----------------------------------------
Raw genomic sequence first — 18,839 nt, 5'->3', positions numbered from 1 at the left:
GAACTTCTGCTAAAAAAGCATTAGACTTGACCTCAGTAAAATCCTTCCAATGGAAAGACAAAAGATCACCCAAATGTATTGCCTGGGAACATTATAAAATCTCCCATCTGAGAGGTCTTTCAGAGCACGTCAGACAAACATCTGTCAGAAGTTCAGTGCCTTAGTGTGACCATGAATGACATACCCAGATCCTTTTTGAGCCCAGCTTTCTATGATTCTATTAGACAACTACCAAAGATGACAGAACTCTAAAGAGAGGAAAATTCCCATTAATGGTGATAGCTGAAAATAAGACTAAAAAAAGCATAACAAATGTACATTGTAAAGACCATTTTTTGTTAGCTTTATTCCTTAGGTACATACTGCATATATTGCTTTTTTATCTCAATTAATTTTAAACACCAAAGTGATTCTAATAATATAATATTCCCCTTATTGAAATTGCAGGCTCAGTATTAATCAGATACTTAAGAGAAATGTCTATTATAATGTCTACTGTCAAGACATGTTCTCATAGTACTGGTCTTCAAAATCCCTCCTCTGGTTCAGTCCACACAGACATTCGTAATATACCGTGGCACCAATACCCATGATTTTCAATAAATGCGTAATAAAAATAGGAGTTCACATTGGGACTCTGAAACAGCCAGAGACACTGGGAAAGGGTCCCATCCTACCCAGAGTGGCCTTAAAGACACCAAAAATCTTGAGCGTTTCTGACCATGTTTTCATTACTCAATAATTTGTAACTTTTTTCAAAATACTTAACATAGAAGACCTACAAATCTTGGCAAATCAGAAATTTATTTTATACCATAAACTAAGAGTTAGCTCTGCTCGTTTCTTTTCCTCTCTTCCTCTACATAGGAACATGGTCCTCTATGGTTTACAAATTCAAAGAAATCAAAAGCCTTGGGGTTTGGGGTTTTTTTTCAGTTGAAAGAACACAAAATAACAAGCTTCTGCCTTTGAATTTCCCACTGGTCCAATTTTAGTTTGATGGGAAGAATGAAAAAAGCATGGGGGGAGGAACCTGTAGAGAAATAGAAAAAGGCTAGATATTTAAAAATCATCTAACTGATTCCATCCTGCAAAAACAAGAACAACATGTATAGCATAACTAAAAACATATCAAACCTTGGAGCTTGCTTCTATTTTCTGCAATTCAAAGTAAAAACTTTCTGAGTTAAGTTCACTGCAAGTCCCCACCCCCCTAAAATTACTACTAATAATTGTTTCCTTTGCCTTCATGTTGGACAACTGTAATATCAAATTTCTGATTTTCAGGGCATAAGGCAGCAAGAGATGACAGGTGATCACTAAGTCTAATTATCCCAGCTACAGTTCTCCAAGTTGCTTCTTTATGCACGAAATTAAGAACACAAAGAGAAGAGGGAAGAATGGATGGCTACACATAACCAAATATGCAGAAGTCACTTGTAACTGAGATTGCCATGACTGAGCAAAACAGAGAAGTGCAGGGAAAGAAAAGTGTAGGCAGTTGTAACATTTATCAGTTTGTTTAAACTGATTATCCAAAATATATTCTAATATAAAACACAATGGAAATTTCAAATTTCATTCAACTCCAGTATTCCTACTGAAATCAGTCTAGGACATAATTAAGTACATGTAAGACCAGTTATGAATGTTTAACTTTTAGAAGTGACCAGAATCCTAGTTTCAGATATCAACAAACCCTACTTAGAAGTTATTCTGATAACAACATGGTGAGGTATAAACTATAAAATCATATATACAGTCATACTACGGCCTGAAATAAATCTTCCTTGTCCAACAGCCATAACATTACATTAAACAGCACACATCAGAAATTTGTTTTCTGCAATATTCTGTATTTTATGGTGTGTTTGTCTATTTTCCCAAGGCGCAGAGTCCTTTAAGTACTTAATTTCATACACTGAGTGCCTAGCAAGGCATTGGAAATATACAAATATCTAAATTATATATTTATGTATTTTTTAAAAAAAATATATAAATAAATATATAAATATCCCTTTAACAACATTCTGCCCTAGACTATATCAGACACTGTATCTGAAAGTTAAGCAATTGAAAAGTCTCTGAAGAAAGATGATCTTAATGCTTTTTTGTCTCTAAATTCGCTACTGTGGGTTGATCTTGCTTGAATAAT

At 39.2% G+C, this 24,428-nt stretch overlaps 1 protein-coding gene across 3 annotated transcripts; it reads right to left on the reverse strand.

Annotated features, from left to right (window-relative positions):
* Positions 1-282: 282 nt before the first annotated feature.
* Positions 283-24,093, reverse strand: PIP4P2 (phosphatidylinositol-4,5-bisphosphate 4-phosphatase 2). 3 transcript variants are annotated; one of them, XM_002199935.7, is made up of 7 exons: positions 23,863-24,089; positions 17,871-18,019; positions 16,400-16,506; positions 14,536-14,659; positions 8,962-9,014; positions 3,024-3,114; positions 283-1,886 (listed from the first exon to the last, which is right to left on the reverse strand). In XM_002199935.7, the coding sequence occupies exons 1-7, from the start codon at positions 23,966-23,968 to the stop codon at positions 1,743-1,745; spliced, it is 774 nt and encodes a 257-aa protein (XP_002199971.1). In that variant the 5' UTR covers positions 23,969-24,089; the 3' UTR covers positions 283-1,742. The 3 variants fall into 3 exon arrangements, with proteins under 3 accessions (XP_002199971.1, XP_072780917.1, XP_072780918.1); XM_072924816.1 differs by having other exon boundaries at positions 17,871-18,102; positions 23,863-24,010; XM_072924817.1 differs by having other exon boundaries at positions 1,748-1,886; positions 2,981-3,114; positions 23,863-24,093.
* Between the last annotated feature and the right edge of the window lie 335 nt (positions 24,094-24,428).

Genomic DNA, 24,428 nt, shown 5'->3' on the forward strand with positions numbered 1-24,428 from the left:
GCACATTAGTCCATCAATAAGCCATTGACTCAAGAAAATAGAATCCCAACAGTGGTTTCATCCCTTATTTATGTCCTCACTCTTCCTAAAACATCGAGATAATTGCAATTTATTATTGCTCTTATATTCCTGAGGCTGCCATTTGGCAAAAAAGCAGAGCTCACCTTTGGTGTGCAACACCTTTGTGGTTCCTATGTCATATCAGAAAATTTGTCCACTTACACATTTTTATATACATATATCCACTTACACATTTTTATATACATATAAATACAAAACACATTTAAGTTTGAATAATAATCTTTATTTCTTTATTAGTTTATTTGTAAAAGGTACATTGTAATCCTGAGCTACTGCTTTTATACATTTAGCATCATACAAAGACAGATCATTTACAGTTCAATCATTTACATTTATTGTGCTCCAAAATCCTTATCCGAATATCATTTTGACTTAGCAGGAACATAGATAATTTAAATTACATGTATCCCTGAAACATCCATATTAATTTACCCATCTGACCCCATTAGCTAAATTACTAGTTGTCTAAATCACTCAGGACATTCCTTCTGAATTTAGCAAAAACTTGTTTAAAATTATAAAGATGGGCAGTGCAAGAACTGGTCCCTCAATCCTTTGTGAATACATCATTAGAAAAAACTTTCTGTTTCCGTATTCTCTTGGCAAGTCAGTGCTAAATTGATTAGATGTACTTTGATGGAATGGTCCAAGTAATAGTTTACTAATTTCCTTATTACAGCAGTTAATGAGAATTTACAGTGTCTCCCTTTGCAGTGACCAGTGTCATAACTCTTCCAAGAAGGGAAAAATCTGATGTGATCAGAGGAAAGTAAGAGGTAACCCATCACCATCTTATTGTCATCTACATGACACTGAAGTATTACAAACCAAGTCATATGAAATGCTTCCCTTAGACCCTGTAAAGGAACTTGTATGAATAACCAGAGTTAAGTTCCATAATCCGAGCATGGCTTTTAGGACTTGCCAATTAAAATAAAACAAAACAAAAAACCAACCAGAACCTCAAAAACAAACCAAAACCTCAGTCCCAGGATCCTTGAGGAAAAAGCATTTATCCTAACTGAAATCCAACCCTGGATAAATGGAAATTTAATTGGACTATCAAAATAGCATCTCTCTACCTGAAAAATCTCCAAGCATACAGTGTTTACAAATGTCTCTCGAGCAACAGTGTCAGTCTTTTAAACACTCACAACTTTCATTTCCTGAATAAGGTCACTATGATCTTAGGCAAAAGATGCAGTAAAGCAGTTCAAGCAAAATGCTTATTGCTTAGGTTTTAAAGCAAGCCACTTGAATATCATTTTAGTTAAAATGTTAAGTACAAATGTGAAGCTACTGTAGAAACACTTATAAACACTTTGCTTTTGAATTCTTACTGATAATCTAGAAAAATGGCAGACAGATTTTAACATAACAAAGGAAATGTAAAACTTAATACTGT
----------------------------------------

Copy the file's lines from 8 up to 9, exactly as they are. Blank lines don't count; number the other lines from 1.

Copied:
Genomic DNA, 24,428 nt, shown 5'->3' on the forward strand with positions numbered 1-24,428 from the left:
GCACATTAGTCCATCAATAAGCCATTGACTCAAGAAAATAGAATCCCAACAGTGGTTTCATCCCTTATTTATGTCCTCACTCTTCCTAAAACATCGAGATAATTGCAATTTATTATTGCTCTTATATTCCTGAGGCTGCCATTTGGCAAAAAAGCAGAGCTCACCTTTGGTGTGCAACACCTTTGTGGTTCCTATGTCATATCAGAAAATTTGTCCACTTACACATTTTTATATACATATATCCACTTACACATTTTTATATACATATAAATACAAAACACATTTAAGTTTGAATAATAATCTTTATTTCTTTATTAGTTTATTTGTAAAAGGTACATTGTAATCCTGAGCTACTGCTTTTATACATTTAGCATCATACAAAGACAGATCATTTACAGTTCAATCATTTACATTTATTGTGCTCCAAAATCCTTATCCGAATATCATTTTGACTTAGCAGGAACATAGATAATTTAAATTACATGTATCCCTGAAACATCCATATTAATTTACCCATCTGACCCCATTAGCTAAATTACTAGTTGTCTAAATCACTCAGGACATTCCTTCTGAATTTAGCAAAAACTTGTTTAAAATTATAAAGATGGGCAGTGCAAGAACTGGTCCCTCAATCCTTTGTGAATACATCATTAGAAAAAACTTTCTGTTTCCGTATTCTCTTGGCAAGTCAGTGCTAAATTGATTAGATGTACTTTGATGGAATGGTCCAAGTAATAGTTTACTAATTTCCTTATTACAGCAGTTAATGAGAATTTACAGTGTCTCCCTTTGCAGTGACCAGTGTCATAACTCTTCCAAGAAGGGAAAAATCTGATGTGATCAGAGGAAAGTAAGAGGTAACCCATCACCATCTTATTGTCATCTACATGACACTGAAGTATTACAAACCAAGTCATATGAAATGCTTCCCTTAGACCCTGTAAAGGAACTTGTATGAATAACCAGAGTTAAGTTCCATAATCCGAGCATGGCTTTTAGGACTTGCCAATTAAAATAAAACAAAACAAAAAACCAACCAGAACCTCAAAAACAAACCAAAACCTCAGTCCCAGGATCCTTGAGGAAAAAGCATTTATCCTAACTGAAATCCAACCCTGGATAAATGGAAATTTAATTGGACTATCAAAATAGCATCTCTCTACCTGAAAAATCTCCAAGCATACAGTGTTTACAAATGTCTCTCGAGCAACAGTGTCAGTCTTTTAAACACTCACAACTTTCATTTCCTGAATAAGGTCACTATGATCTTAGGCAAAAGATGCAGTAAAGCAGTTCAAGCAAAATGCTTATTGCTTAGGTTTTAAAGCAAGCCACTTGAATATCATTTTAGTTAAAATGTTAAGTACAAATGTGAAGCTACTGTAGAAACACTTATAAACACTTTGCTTTTGAATTCTTACTGATAATCTAGAAAAATGGCAGACAGATTTTAACATAACAAAGGAAATGTAAAACTTAATACTGT